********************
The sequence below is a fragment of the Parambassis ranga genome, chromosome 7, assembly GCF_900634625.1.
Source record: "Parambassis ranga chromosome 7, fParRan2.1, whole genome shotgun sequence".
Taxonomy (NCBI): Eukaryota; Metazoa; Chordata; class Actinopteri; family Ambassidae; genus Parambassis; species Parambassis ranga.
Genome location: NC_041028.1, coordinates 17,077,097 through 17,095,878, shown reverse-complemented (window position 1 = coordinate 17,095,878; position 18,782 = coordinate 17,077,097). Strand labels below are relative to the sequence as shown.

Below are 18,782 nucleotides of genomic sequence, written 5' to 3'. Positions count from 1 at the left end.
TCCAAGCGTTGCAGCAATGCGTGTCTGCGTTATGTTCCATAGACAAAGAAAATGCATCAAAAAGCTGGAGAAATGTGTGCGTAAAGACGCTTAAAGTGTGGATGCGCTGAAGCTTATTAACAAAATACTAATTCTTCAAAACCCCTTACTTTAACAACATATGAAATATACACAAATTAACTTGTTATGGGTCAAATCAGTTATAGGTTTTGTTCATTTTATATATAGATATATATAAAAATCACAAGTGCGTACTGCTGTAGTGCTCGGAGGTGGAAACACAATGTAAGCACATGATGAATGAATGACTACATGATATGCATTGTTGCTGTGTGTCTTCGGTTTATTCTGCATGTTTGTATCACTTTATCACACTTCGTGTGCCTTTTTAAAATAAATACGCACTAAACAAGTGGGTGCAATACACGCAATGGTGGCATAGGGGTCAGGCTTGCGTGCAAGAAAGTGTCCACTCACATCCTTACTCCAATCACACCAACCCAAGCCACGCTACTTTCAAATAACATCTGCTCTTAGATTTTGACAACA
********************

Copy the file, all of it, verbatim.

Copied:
The sequence below is a fragment of the Parambassis ranga genome, chromosome 7, assembly GCF_900634625.1.
Source record: "Parambassis ranga chromosome 7, fParRan2.1, whole genome shotgun sequence".
Taxonomy (NCBI): Eukaryota; Metazoa; Chordata; class Actinopteri; family Ambassidae; genus Parambassis; species Parambassis ranga.
Genome location: NC_041028.1, coordinates 17,077,097 through 17,095,878, shown reverse-complemented (window position 1 = coordinate 17,095,878; position 18,782 = coordinate 17,077,097). Strand labels below are relative to the sequence as shown.

Below are 18,782 nucleotides of genomic sequence, written 5' to 3'. Positions count from 1 at the left end.
TCCAAGCGTTGCAGCAATGCGTGTCTGCGTTATGTTCCATAGACAAAGAAAATGCATCAAAAAGCTGGAGAAATGTGTGCGTAAAGACGCTTAAAGTGTGGATGCGCTGAAGCTTATTAACAAAATACTAATTCTTCAAAACCCCTTACTTTAACAACATATGAAATATACACAAATTAACTTGTTATGGGTCAAATCAGTTATAGGTTTTGTTCATTTTATATATAGATATATATAAAAATCACAAGTGCGTACTGCTGTAGTGCTCGGAGGTGGAAACACAATGTAAGCACATGATGAATGAATGACTACATGATATGCATTGTTGCTGTGTGTCTTCGGTTTATTCTGCATGTTTGTATCACTTTATCACACTTCGTGTGCCTTTTTAAAATAAATACGCACTAAACAAGTGGGTGCAATACACGCAATGGTGGCATAGGGGTCAGGCTTGCGTGCAAGAAAGTGTCCACTCACATCCTTACTCCAATCACACCAACCCAAGCCACGCTACTTTCAAATAACATCTGCTCTTAGATTTTGACAACA